Harry and I often joke; “I get us in and he gets us out”. And It’s true! It is the way it unfolds, on our two previous trips, and now again.
I get us in …
I burrow in books and gawk at maps, for 10 months. I dig, in ever deepening layers, and bring to light – safe and unsafe states and provinces; – monsoons and snowfalls; – deserts and floodplains, deltas and rainforests; – the oldest religion and the most religions; – 330 million Hindu deities and 4000 Buddha, Jainism and Zoroastrianism; – a zillion independent hill tribes and as many kingdoms; – empires and colonialists, socialist utopias and military regimes; – an Aung San Syi Kui and a Pot Pol; – the most bombed country and a secret war; – the largest democracy and a quasi-civilian parliament; – good roads and bad roads; – visas and permits; – diseases and inoculations ….
And when I can’t bear it one moment longer, I step back and, mercifully, it comes together. I needle, – knit one, slip one, – together a route that fits us perfectly!
A route that bows and bends to rulers and rebels. A route that rises and falls with shapes and seasons. A route that twists and turns to glimpse, with luck, the tips of the Himalaya, a debating monk, worshipping bathers in the Ganges, a tattooed face, a long-necked lady, a hornbill festival, the course of the Irrawaddy River, a buffalo in a rice paddy, opium smoking men and hard working women, a floating village with fish pens AND MOST IMPORTANTLY a bowl of pig’s organ soup and coconut milk desert.
We name our journey. “If you meet the Buddha on the road … ?”
We hope … In northern India, to grip the foothills of the Himalaya, follow the Ganges, loop through its far-flung north-eastern state. Zigzag with a compulsory convoy through the newly opened Myanmar. Follow the northern border of Thailand and take a long-boat down the Mekong River. Slip down the long leg of Laos to the heart of Cambodia and double back to Thailand to cocktail on a beach.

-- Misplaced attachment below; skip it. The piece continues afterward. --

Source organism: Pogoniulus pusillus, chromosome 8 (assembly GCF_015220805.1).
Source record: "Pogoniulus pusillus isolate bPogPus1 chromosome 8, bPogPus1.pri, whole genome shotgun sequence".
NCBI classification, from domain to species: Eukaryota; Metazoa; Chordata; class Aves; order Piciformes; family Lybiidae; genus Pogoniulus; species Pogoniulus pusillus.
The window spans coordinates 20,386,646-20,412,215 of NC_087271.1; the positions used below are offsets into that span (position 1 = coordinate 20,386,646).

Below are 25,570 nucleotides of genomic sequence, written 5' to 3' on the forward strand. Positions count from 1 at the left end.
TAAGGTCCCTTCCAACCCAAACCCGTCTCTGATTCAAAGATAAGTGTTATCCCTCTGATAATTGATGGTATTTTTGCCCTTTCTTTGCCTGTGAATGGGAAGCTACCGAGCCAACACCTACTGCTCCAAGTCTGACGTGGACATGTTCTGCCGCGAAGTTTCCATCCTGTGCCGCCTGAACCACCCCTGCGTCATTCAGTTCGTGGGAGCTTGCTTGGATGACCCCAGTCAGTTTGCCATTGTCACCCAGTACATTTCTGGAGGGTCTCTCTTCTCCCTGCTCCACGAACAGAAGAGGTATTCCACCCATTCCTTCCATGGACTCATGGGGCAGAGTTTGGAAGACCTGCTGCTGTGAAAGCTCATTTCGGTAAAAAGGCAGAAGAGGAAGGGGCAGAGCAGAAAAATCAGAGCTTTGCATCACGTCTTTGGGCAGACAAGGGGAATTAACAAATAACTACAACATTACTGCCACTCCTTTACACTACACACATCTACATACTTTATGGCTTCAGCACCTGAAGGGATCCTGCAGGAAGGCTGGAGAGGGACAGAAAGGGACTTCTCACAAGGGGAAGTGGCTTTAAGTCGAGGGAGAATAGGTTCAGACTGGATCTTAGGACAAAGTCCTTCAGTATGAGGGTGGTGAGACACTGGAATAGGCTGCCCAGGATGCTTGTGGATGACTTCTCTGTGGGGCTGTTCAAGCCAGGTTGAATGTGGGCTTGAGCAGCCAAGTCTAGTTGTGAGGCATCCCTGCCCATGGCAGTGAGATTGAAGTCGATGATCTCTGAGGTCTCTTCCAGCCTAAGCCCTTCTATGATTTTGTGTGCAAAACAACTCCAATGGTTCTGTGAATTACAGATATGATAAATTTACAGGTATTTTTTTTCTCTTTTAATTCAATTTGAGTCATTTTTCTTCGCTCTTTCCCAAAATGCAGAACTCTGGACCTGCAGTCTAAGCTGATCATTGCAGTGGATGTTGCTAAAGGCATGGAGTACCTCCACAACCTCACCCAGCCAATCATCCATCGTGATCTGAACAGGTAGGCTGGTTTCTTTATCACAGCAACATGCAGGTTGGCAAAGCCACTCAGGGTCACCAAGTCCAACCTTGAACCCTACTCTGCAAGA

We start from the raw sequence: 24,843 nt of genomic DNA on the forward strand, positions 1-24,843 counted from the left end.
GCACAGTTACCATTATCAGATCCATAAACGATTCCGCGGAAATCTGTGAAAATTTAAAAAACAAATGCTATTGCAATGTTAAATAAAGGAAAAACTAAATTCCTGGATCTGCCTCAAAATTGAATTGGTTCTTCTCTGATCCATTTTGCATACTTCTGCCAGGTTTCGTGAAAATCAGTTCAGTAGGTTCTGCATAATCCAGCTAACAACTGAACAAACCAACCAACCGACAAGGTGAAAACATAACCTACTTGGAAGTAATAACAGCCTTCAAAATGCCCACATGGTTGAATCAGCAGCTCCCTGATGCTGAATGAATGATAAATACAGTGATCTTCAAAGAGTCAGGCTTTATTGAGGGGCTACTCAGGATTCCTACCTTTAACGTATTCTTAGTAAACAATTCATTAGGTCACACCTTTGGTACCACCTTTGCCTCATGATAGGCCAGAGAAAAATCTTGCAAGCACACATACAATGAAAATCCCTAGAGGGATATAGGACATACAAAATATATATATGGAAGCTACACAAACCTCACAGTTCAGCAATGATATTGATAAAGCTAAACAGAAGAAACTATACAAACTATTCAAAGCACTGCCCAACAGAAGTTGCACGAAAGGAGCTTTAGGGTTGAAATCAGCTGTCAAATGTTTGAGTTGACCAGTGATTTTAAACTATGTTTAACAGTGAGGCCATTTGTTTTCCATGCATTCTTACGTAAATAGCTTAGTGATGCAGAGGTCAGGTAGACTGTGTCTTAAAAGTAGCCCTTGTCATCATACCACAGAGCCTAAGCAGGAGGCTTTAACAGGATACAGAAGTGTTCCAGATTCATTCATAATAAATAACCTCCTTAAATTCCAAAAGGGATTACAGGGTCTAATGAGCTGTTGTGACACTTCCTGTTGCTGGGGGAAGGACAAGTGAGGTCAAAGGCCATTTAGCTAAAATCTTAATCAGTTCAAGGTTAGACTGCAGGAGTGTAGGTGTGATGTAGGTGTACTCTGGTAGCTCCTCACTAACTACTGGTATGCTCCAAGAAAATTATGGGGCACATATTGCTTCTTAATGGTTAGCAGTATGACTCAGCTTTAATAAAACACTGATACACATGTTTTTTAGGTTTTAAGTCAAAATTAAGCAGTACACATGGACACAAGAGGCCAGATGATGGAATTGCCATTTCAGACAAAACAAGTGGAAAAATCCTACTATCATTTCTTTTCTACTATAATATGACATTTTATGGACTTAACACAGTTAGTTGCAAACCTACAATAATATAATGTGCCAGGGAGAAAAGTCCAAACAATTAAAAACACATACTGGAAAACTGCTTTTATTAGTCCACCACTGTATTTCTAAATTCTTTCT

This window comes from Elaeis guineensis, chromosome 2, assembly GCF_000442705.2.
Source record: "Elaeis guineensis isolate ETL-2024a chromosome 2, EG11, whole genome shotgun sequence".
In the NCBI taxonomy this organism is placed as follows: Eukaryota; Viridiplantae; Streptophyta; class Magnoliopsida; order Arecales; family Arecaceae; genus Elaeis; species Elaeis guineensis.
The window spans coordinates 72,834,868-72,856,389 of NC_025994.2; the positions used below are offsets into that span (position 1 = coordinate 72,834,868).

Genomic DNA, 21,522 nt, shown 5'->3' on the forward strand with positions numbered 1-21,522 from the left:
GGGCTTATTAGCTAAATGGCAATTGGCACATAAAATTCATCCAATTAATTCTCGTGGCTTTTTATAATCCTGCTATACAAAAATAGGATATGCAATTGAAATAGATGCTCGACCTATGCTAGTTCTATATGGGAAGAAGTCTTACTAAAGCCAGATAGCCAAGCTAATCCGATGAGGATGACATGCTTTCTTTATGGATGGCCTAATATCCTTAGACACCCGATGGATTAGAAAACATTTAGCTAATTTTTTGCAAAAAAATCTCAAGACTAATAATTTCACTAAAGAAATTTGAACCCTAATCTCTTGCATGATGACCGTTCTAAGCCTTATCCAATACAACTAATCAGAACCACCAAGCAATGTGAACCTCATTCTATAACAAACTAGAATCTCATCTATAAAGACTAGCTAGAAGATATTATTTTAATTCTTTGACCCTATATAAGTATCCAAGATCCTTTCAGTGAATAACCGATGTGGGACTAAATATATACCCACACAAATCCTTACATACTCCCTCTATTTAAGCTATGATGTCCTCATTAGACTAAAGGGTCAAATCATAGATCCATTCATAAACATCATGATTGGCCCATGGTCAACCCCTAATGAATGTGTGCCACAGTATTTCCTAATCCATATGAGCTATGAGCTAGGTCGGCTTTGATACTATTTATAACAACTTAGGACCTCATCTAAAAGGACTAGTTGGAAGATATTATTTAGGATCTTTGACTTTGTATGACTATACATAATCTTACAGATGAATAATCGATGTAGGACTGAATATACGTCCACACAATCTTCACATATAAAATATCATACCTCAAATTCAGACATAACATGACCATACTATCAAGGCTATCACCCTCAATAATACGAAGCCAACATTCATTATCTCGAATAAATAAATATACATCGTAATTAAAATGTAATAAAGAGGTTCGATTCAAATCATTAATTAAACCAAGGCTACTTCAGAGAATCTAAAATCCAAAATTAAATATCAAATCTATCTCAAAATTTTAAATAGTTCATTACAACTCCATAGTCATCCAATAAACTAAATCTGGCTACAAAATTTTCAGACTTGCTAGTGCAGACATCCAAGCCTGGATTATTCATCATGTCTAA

Harry, however, WILL get us out …
He wakes up every morning, with a grin and a swagger. He makes sure we live to see another day!
Instinctively and I think, rather brilliantly, he courts the good and counters the bad.
See him in action; – he forges our way, with a hand on the horn, through potholed roads gridlocked with traffic; – he dons his ‘criminal hat’ and rigs our gear and secures our stuff; – he searches tirelessly at the end of each day for a perfect night’s campsite or rest , never expensive, always clean, always cosy; – he beats down the unscrupulous money changers and charms the bureaucrats; – he works an old directory to find a bike mechanic or hammers a weak internet signal to get those damn tyres through customs; – he stands our ground in a pulsating queue to that delicious kebab stand; he haggles with hand signals; he hawk-eyes our bikes for leaks and flaps and cracks AND MOST IMPORTANTLY he never gives up, never gives up … until our bikes are in shipping crates and we are on aeroplane seats … back home.
And today, as we sit, staring at our beautiful third route, stretched over 20,000 kilometres and 150 days, we can’t imagine a single bit of it.
Except the first five days in New Delhi …. the capital of a country with a sixth of the world’s population ….
! Can you hear the Din !